Auditoriums, cafetoriums, gymnasiums and multipurpose rooms. You certainly have one or more on campus, and each space comes with its own character. In older schools, not much thought was given to audiovisual equipment beyond loudspeakers in these rooms.

To this day, as AV integrators, we’re still battling form to achieve function. Many of these rooms were equipped with whatever gear budget allowed at the time. In addition, the installations were carried out by the schools’ facilities crew instead of dedicated AV technicians.

Time for a change? If not right away, you will be ready at some point in the near future. There are many things to consider when upgrading or installing new AV equipment in a space that had none before or utilized portable setups.

My focus here today is to touch only briefly on audio, or auditorium sound systems. I’d prefer to dig into visual presentation, and how we can select and install the right equipment for your space.

Consider this: Not all students will speak up when they can’t make out letters, words or characters on a projection screen or display. It’s our job as integrators to ensure they won’t have to.

Most medium to large school assembly rooms are best served using projectors. Although display panels are getting larger, there’s nothing that matches the image size or stow-away advantages of a projection screen.

We’ve installed motorized screens that reach over 16 feet in width for many schools, and in rooms that would only be considered “medium” in size. I’m not saying more is better; I’m just preparing you for what will be quite a project, requiring lifts and multiple hands. Even the smaller screens weigh hundreds of pounds.

Make absolutely sure your load capacity follows the “5X” or five times rule. If your screen weighs 250 pounds, you must secure it as if it weighed 1,000 pounds. If there is a stage in your room, with light grid, backdrop curtains, and travelers, you’re in luck. This is a great place to secure the screen.

Make sure the screen has enough black drop to clear the borders, and you can extend the screen (when down) to just a few inches off the stage. Without a stage, you can mount to any wall surface with adequate backing.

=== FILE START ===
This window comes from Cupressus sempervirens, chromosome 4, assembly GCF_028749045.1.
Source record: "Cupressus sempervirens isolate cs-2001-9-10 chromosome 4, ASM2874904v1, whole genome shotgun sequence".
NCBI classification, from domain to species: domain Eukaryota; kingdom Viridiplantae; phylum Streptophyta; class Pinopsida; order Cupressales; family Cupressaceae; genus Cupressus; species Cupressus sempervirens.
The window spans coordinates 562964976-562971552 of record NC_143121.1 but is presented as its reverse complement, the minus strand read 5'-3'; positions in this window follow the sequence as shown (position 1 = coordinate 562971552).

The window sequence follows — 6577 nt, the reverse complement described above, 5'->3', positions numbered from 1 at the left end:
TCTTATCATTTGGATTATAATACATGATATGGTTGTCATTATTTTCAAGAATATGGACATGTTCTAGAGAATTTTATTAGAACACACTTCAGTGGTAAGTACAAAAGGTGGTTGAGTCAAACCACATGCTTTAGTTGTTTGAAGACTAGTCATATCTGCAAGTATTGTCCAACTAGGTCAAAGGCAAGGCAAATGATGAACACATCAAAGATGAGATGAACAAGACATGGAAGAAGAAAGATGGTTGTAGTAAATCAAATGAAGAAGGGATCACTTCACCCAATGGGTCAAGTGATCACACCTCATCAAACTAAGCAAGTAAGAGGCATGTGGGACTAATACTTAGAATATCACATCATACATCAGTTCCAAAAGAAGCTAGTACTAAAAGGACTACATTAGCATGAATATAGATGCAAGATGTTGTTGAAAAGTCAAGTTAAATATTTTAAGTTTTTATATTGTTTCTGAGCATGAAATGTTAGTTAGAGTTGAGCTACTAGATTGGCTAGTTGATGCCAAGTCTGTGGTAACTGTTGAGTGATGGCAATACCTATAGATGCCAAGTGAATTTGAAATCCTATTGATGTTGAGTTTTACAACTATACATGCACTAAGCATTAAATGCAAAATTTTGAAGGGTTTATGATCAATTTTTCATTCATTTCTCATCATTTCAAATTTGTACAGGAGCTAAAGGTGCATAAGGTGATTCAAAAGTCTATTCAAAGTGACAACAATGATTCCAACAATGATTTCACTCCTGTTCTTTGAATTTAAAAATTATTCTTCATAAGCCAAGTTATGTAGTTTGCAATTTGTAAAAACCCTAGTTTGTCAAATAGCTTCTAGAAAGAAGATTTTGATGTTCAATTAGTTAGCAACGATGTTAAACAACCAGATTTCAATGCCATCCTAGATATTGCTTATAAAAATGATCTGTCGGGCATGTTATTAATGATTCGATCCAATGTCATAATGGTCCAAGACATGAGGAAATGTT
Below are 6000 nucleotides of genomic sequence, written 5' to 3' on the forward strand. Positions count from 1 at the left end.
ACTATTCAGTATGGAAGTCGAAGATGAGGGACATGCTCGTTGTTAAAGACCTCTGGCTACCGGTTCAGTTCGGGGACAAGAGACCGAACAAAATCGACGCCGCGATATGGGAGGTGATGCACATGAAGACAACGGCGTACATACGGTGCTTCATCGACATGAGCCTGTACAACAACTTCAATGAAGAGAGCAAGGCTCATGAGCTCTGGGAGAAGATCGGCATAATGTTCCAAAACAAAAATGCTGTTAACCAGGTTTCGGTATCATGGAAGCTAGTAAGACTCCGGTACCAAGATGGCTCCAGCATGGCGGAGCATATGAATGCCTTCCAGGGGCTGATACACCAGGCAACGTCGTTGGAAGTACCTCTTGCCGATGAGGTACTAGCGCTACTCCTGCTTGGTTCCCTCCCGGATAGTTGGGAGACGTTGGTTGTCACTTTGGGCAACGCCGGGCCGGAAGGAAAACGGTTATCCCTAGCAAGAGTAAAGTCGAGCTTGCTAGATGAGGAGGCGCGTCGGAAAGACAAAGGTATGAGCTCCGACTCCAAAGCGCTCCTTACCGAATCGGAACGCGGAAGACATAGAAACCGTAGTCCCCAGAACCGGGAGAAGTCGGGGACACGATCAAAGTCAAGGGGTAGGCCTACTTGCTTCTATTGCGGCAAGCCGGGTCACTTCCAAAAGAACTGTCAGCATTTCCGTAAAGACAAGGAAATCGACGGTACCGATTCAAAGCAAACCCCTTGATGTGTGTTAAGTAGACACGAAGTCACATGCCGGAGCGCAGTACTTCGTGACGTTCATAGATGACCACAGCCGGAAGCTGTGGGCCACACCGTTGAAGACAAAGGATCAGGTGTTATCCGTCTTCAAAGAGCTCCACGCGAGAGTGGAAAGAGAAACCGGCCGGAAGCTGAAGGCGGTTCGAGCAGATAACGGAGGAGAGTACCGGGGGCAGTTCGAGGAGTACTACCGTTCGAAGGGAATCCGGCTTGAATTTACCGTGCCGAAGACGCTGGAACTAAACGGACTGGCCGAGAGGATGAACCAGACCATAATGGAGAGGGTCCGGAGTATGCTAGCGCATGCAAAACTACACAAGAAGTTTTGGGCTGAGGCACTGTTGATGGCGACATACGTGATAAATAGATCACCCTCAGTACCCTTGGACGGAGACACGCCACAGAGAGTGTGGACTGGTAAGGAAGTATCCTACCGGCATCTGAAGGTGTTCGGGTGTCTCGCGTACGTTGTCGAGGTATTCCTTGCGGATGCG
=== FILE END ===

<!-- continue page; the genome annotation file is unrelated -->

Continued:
Toggle bolts through metal framing studs won’t cut it. The wall must be opened up, and a backing plate (wood works best) must span the width of the entire screen on the back side of the framing.  Never use less than category 5 hardware. Ordering a screen with a relay that can be triggered by the projectors’ on-off button is a smart choice.

Projectors should always be selected with room characteristics in mind. Obviously, any room with a high degree of ambient light will need a higher lumens rating. The room size will also determine lumens rating as well as throw distance.

Once you’ve established how large your screen needs to be, select a projector with a throw distance and lens that fit. Most lenses will zoom in and out to some degree, but it’s always best to mount the projector in the middle of the throw distance range from the screen.

Most projector manufacturers have throw distance calculators on their web sites, but, if not, they are widely available.

Contrast ratio is very important when considering a screen and projector. The ratio for movies is as high as 80:1, where most anything else is as low as 15:1. A light meter and test patterns are needed to optimize contrast ratio, and tests should be conducted by an AV professional.

Once your screen and projector are installed, you’ll want the audio from whatever source you’re sending to the projector, to be routed to the room’s sound system. This could be the audio output jack on your presentation PC or laptop or a Blu-Ray player.

In many instances, this is difficult, so you’ll need to de-embed the audio from the HDMI source.  There are several de-embedders available to accomplish this.

What you never want to do is run an audio line out from the projector itself to the sound board.  Due to distance, this line will pick up a great deal of interference from the electrical lines in the room, as well as acting like a large antenna, picking up radio frequency interference.

Speaking of distance from source to projector, you cannot run HDMI, DVI, or even VGA, direct.  Any distance of over 35-40 feet is too long for HDMI, and especially full 1080p, or 4K. HDMI over cat5/6 is a common method used to extend this distance up to about 150 feet.

An even better solution is HDbaseT, which will extend signal to over 100 meters and has another clear advantage. You are not only extending your audio/video signal, you are extending control signals, Ethernet, and even low voltages to the projector as needed. Many newer projectors have built-in HDbaseT receivers, so all that’s necessary is a compatible transmitter, and cable.

The last word on projectors has to be this: LASER! With any sizeable room, your projector will be mounted quite high off the floor. The convenience of not having to change lamps every 3,000 to 5,000 hours is a tremendous convenience.

The new laser projectors are boasting up to 25,000-hour lifespan, and that’s pretty impressive.  The LED projectors also have a similarly long life but have limited output.

For the type of rooms this article is intended to address, you’re going to need some real firepower. Best of luck with your upgrades!

Mitch Montrose is founder and chief executive officer of Montrose & Associates, Inc., a Los Angeles-based commercial audio-visual integrator, www.montroseinc.com. A broadcast engineer by training, Mitch has been in the industry for almost 40 years, designing and building broadcast, post-production, and AV systems for some of the world’s largest corporations.